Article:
Back in our world, Mary Jane tells Peter he was gone for almost four years.  Things changed.  She has no intention of leaving Paul or the family they made with Owen and Stephanie.  Peter is understandably furious with himself, with fate, with everyone.

A casual perusal of the internet – from social media to YouTube to blogs – shows many people feel the same.  This is nothing new.  There have been everything from plaintive laments to angry rants demanding Marvel reunite Peter and MJ since “One More Day” first ran in 2007.  This vein of frustration was born anew with Zeb Wells and John Romita Jr.’s first issue, when we learned Mary Jane and Peter had broken up again, and it’s mounted for a year.  (To be fair, there are those who like the current story, too!)  As my comments at the beginning of the piece should make clear, I get it.  I do.  I love Peter and Mary Jane together.

Do you know what my first feeling was when, at the end of that first issue, I learned Mary Jane was living with Paul and I saw Stephanie and Owen run into her arms?  I felt relief.  I felt happy for Mary Jane.  I felt like she finally – FINALLY – has the sort of life, relationship, family, and love she deserves.  The sort of life Peter can never give her.  No matter how much I loved Mary Jane and Peter as a couple, they don’t work.  While I personally believe this current run by Wells and Romita – with Peter aching and angry at what he lost and Mary Jane having moved on and found a healthy, fulfilling relationship – is the most interesting and complex their story has ever been, I don’t mean they don’t work in a narrative sense like single Peter Parker stories are more fun (though they can be).  I mean they are terribly unhealthy and the relationship is horribly unbalanced at MJ’s expense.

You see, I’ve spent over five years researching all of Peter’s romantic exploits for a series that has hit sixteen installments (and counting!).  For each, I read every issue where the woman featured is a part of Peter’s life or, in the case of recurring characters he dated for a time, every issue where flirtation or outright love and romance was between them.  Perhaps the single most shocking thing I’ve learned is what a bad romantic partner Peter Parker is.  It’s not because he’s an asshole or abusive or anything like that.  It’s because of his trauma he is yet unwilling and unable to accept let alone love and heal.  This affects all his relationships.

MJ and Spidey 7

Mary Jane and Peter the moment they are reunited, and the moment before Peter meets their kids as Paul brings them out of the safe room. / Photo Credit – Marvel Comics

As I’ve written before, my therapist Katherine has been using IFS as one of the treatment modalities in our sessions since the summer of 2020.  Nothing in my life has taught me more or yielded more beautiful growth and healing than this work with Katherine (even if it isn’t always easy).  The Internal Family Systems model (or IFS) was developed by Richard C. Schwartz in the early 1980s.  In his most recent book, You Are the One You’ve Been Waiting For: Applying Internal Family Systems to Intimate Relationships, Dr. Schwartz explains IFS, “involves helping people heal by listening inside themselves in a new way to different ‘parts’ – feelings or thoughts – and, in the process, unburdening themselves of extreme beliefs, emotions, sensations, and urges that constrain their lives.  As they unburden, people have more access to Self, our most precious human resource, and are better able to lead their lives from that centered, confident, compassionate place.”[1]  The Self is, “an essence of calm, clarity, compassion, and connectedness.”[2]  The Self marvels at the beauty of all it encounters.  It offers love and acceptance to all it finds.  And when it encounters suffering, within or without, it is moved by compassion and offers help.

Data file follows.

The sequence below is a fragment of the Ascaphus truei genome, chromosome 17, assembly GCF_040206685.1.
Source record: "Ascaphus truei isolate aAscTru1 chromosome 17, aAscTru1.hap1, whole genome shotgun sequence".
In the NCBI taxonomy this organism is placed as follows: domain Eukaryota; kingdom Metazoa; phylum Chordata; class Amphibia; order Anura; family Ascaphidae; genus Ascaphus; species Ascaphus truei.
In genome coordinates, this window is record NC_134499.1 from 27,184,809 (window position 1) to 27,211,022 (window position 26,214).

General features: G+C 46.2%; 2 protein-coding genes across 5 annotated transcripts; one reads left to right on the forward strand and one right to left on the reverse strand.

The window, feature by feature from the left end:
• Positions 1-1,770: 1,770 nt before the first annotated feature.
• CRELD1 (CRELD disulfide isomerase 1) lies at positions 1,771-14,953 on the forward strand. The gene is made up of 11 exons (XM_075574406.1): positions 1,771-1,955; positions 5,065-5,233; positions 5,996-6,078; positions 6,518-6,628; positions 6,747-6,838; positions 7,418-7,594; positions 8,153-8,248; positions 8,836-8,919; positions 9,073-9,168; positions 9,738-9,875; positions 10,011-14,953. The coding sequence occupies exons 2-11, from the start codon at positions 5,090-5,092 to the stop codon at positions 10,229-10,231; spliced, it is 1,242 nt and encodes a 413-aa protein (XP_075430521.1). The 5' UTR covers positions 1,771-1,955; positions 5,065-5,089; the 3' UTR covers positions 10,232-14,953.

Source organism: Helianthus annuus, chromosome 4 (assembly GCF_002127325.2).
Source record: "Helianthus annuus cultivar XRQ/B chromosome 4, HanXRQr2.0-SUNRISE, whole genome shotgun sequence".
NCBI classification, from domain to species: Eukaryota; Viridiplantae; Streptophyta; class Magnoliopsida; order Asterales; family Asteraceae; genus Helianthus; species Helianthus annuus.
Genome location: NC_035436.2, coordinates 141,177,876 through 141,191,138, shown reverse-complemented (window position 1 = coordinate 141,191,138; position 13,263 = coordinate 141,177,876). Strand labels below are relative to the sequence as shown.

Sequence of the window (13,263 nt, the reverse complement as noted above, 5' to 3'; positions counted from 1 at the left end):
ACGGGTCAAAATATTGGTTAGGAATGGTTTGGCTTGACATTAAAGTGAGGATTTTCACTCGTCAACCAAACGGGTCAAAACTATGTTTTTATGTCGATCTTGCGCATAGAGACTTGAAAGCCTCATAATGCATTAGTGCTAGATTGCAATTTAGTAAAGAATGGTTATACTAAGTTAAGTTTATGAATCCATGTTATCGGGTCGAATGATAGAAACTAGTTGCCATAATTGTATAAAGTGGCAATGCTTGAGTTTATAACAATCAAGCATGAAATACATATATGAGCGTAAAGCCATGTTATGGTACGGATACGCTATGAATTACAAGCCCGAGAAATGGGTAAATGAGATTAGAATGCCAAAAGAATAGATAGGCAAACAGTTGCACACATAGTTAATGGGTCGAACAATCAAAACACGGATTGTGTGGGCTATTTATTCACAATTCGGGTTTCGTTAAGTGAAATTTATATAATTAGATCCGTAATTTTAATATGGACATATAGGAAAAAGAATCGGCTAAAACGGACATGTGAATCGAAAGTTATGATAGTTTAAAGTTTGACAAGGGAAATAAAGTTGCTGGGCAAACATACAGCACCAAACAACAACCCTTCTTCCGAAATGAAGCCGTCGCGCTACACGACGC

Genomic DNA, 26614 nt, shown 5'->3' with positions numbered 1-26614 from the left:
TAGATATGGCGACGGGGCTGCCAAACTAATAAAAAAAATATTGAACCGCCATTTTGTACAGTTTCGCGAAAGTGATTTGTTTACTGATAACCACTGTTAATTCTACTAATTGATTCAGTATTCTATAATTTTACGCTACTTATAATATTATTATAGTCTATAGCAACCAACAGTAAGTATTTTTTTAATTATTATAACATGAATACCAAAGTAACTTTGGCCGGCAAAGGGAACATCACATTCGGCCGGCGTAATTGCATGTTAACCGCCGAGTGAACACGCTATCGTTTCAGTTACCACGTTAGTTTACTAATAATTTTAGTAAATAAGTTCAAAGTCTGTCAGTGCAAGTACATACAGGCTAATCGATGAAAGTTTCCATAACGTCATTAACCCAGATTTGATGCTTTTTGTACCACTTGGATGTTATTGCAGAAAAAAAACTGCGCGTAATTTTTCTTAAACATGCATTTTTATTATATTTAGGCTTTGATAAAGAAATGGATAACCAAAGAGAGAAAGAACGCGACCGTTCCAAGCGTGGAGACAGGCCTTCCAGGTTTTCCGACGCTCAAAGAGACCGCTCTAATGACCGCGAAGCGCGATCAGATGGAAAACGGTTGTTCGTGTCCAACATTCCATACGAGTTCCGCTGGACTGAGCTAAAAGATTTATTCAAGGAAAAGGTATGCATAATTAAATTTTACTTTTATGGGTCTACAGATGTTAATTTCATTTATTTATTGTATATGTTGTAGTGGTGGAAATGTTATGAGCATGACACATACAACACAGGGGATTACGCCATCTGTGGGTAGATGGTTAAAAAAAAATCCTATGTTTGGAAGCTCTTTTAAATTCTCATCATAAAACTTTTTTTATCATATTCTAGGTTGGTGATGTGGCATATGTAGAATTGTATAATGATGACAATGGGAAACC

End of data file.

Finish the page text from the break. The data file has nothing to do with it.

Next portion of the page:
The central thesis of this book says the cultural idea that we all need a partner to complete us isn’t real.  In fact, this idea creates the majority of our relationship problems.  We need to learn to access Self and love, hold, and heal our parts ourselves as opposed to putting such a responsibility on our partners as no human being can do that for us.  They can love and support us on our journey.  But we must learn we – our Self – is what all our parts need.  Only then can we go into a relationship and love the other as they are and allow ourselves to be loved the same way in return.

Some of our parts – all our thoughts, feelings, memories, emotions, and everything that moves inside us – are exiles within us.  “Everyone is born with vulnerable parts.  Most of us, however, learn early – through interactions with caretakers or through traumatic experiences – that being vulnerable is not safe.  As a consequence, we lock those childlike parts away inside and make them the inner exiles of our personalities.”[3]